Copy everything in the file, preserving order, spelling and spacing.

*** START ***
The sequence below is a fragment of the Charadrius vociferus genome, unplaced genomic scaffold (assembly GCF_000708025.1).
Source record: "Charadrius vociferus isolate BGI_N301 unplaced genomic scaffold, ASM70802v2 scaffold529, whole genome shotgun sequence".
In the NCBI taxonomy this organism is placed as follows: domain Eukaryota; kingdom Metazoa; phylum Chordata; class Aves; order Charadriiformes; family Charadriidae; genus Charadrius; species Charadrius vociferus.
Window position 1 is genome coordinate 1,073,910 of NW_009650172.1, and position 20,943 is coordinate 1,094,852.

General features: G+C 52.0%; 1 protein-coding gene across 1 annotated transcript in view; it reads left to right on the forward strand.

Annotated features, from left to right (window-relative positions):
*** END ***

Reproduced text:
The sequence below is a fragment of the Charadrius vociferus genome, unplaced genomic scaffold (assembly GCF_000708025.1).
Source record: "Charadrius vociferus isolate BGI_N301 unplaced genomic scaffold, ASM70802v2 scaffold529, whole genome shotgun sequence".
In the NCBI taxonomy this organism is placed as follows: domain Eukaryota; kingdom Metazoa; phylum Chordata; class Aves; order Charadriiformes; family Charadriidae; genus Charadrius; species Charadrius vociferus.
Window position 1 is genome coordinate 1,073,910 of NW_009650172.1, and position 20,943 is coordinate 1,094,852.

General features: G+C 52.0%; 1 protein-coding gene across 1 annotated transcript in view; it reads left to right on the forward strand.

Annotated features, from left to right (window-relative positions):